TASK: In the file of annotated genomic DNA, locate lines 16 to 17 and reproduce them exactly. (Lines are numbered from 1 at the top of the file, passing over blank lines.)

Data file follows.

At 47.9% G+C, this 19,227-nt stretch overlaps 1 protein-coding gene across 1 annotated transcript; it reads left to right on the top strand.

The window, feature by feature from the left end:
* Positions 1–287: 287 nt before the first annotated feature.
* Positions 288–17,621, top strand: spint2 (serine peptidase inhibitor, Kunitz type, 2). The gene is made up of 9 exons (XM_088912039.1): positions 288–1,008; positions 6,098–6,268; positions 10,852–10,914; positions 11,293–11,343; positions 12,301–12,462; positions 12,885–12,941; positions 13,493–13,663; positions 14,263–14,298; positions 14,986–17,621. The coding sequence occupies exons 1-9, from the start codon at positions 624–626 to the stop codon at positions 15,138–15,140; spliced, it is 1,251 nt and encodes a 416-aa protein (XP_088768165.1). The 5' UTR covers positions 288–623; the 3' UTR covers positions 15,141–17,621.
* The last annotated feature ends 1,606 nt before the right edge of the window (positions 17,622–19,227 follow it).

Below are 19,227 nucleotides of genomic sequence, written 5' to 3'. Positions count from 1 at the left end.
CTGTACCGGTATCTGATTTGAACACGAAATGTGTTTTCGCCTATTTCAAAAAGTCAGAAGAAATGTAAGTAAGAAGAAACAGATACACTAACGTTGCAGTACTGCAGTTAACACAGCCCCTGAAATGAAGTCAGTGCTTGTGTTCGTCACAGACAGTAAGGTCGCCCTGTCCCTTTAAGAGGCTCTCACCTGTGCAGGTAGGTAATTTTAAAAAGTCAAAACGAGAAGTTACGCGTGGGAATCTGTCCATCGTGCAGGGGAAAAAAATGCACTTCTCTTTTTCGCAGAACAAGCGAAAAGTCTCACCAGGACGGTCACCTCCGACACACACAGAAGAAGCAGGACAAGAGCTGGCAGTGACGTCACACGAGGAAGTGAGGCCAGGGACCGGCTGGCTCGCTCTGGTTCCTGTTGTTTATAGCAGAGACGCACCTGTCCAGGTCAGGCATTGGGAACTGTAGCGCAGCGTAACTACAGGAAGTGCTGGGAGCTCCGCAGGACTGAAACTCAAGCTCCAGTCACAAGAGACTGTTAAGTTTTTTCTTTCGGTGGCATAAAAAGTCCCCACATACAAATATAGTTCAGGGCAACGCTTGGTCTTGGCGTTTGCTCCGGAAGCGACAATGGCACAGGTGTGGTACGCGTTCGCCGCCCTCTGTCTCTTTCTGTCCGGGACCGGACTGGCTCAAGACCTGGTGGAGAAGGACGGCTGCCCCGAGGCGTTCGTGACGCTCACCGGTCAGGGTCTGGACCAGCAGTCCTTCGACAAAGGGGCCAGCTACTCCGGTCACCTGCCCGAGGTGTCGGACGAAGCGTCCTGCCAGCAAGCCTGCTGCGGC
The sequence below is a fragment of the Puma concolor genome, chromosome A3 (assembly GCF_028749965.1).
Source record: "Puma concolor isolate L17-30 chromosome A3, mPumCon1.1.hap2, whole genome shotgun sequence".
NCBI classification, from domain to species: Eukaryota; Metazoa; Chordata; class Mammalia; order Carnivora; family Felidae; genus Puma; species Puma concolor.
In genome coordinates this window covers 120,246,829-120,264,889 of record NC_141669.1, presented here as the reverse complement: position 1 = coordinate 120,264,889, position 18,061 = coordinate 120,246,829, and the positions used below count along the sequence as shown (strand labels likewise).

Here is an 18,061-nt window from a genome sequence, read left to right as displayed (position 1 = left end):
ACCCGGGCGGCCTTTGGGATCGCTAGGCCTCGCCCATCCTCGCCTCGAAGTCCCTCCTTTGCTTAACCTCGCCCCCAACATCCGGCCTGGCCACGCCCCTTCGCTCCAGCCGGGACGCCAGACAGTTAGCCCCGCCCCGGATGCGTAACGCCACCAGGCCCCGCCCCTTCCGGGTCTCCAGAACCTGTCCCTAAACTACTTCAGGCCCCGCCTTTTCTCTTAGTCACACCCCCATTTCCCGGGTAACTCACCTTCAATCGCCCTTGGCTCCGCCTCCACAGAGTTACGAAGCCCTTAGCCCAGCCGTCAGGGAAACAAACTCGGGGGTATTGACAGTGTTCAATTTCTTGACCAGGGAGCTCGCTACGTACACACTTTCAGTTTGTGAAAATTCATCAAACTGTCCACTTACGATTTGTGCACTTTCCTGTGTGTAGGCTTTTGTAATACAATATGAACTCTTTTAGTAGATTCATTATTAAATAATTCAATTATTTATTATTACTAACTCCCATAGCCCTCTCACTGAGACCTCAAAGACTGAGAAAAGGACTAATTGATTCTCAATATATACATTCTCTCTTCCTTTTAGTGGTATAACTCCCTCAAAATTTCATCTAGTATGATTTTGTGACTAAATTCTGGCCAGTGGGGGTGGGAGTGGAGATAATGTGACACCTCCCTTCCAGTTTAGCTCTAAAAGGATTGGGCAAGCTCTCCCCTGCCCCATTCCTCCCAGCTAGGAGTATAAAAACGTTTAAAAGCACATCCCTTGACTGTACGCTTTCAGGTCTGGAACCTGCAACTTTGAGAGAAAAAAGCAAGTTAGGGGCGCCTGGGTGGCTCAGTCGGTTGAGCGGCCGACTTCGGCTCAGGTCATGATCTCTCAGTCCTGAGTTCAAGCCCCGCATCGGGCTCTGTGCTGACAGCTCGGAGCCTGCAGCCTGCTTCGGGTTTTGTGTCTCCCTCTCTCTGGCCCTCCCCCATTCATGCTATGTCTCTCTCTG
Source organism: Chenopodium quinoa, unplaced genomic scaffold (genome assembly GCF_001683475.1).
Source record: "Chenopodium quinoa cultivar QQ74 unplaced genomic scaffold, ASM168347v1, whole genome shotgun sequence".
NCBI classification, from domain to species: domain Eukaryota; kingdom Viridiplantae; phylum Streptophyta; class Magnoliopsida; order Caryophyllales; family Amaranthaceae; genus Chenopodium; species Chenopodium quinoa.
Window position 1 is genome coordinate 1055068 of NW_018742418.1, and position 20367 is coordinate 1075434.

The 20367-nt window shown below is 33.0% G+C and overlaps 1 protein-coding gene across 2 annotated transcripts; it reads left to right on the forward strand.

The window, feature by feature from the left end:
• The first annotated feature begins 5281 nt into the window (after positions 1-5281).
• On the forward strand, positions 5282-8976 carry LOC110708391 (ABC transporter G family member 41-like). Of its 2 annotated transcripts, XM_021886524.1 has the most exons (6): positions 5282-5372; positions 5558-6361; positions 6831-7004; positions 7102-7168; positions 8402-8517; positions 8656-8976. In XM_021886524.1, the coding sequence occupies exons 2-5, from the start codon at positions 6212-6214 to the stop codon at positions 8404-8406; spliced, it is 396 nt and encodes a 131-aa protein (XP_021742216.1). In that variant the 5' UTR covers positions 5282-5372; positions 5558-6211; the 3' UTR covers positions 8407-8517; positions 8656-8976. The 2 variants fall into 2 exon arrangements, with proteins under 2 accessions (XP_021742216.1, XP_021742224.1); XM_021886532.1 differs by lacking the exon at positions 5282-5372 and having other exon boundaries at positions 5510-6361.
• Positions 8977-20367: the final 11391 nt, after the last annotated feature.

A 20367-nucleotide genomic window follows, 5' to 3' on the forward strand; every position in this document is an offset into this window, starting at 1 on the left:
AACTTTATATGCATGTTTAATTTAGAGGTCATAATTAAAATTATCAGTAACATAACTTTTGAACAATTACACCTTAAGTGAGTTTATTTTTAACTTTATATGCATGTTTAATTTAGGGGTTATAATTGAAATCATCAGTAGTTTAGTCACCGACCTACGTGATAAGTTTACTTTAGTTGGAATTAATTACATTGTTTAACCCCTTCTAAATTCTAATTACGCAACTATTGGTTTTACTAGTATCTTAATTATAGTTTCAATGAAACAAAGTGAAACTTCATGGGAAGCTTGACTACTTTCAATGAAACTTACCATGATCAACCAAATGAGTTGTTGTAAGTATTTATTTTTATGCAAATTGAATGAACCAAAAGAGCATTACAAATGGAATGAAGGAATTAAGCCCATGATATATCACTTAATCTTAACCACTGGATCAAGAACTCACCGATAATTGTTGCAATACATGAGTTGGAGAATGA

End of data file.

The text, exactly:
NCBI classification, from domain to species: domain Eukaryota; kingdom Viridiplantae; phylum Streptophyta; class Magnoliopsida; order Caryophyllales; family Amaranthaceae; genus Chenopodium; species Chenopodium quinoa.
Window position 1 is genome coordinate 1055068 of NW_018742418.1, and position 20367 is coordinate 1075434.